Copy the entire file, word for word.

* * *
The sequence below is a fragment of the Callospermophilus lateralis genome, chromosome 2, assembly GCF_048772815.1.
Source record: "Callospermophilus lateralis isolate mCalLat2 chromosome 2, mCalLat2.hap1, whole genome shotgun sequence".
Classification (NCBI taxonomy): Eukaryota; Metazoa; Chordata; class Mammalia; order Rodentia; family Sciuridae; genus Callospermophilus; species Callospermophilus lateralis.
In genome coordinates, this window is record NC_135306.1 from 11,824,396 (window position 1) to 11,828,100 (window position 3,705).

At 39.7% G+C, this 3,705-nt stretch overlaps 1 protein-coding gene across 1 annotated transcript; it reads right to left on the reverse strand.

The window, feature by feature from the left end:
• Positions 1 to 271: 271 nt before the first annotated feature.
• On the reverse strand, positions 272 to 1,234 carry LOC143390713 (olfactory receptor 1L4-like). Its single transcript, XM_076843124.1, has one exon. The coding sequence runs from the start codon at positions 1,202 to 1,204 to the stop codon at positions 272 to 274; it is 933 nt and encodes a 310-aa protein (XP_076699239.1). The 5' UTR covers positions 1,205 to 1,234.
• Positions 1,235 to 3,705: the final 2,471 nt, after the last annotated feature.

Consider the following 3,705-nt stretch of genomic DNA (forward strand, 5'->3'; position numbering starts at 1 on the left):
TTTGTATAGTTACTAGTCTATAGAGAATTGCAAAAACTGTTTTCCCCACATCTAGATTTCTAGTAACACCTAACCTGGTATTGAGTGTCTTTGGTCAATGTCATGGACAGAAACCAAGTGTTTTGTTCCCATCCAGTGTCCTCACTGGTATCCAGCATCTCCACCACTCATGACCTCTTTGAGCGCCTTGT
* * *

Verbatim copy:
The sequence below is a fragment of the Callospermophilus lateralis genome, chromosome 2, assembly GCF_048772815.1.
Source record: "Callospermophilus lateralis isolate mCalLat2 chromosome 2, mCalLat2.hap1, whole genome shotgun sequence".
Classification (NCBI taxonomy): Eukaryota; Metazoa; Chordata; class Mammalia; order Rodentia; family Sciuridae; genus Callospermophilus; species Callospermophilus lateralis.
In genome coordinates, this window is record NC_135306.1 from 11,824,396 (window position 1) to 11,828,100 (window position 3,705).

At 39.7% G+C, this 3,705-nt stretch overlaps 1 protein-coding gene across 1 annotated transcript; it reads right to left on the reverse strand.

The window, feature by feature from the left end:
• Positions 1 to 271: 271 nt before the first annotated feature.
• On the reverse strand, positions 272 to 1,234 carry LOC143390713 (olfactory receptor 1L4-like). Its single transcript, XM_076843124.1, has one exon. The coding sequence runs from the start codon at positions 1,202 to 1,204 to the stop codon at positions 272 to 274; it is 933 nt and encodes a 310-aa protein (XP_076699239.1). The 5' UTR covers positions 1,205 to 1,234.
• Positions 1,235 to 3,705: the final 2,471 nt, after the last annotated feature.

Consider the following 3,705-nt stretch of genomic DNA (forward strand, 5'->3'; position numbering starts at 1 on the left):
TTTGTATAGTTACTAGTCTATAGAGAATTGCAAAAACTGTTTTCCCCACATCTAGATTTCTAGTAACACCTAACCTGGTATTGAGTGTCTTTGGTCAATGTCATGGACAGAAACCAAGTGTTTTGTTCCCATCCAGTGTCCTCACTGGTATCCAGCATCTCCACCACTCATGACCTCTTTGAGCGCCTTGT